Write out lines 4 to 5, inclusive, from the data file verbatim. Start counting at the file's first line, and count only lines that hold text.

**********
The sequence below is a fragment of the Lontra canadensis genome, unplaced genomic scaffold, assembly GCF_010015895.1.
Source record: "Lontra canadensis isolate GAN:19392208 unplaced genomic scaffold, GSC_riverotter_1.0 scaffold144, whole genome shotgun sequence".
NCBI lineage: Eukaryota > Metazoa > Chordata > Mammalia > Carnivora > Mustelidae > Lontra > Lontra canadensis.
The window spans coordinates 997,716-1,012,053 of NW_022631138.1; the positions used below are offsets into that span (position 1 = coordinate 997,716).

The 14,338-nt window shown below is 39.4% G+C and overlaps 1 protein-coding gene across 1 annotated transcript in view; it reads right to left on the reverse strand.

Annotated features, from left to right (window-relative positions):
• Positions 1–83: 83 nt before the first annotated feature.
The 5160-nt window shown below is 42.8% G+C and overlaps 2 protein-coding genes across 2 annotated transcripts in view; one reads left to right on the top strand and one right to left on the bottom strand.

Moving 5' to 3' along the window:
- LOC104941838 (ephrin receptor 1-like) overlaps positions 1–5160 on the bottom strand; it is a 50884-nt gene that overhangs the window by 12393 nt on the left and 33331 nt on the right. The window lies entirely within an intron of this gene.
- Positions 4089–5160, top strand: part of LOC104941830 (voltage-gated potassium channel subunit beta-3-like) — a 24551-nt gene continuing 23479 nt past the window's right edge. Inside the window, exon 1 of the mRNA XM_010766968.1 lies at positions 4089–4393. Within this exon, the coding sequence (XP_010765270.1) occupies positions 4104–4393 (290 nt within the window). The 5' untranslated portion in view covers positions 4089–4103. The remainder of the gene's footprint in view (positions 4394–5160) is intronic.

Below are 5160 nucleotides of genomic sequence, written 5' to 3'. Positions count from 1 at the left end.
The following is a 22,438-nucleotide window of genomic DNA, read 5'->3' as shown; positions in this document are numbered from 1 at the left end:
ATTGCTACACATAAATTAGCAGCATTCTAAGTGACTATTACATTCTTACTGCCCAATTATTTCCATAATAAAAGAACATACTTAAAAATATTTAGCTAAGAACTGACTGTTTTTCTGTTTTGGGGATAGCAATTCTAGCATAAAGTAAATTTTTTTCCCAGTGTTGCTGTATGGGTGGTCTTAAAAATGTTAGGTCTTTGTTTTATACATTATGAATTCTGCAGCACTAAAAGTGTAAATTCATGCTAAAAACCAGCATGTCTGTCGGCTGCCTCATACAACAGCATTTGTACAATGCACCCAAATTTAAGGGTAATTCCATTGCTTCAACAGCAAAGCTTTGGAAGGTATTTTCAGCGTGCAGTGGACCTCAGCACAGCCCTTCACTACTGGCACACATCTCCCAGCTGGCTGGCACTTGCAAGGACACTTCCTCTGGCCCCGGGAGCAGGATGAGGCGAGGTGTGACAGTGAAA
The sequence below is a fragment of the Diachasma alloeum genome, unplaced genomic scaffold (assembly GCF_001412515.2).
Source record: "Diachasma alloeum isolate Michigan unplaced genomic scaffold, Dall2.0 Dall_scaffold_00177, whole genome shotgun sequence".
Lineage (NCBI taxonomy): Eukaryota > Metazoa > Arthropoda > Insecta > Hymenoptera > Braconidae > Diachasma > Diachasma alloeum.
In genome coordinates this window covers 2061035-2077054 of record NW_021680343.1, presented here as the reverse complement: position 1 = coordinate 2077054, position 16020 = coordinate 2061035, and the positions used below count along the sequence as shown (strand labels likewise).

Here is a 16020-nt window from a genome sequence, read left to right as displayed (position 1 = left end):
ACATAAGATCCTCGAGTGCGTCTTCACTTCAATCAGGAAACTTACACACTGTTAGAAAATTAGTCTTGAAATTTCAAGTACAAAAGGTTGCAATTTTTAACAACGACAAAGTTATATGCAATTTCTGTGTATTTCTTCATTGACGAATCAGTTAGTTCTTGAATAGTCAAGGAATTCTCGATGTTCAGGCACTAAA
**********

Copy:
The window spans coordinates 997,716-1,012,053 of NW_022631138.1; the positions used below are offsets into that span (position 1 = coordinate 997,716).

The 14,338-nt window shown below is 39.4% G+C and overlaps 1 protein-coding gene across 1 annotated transcript in view; it reads right to left on the reverse strand.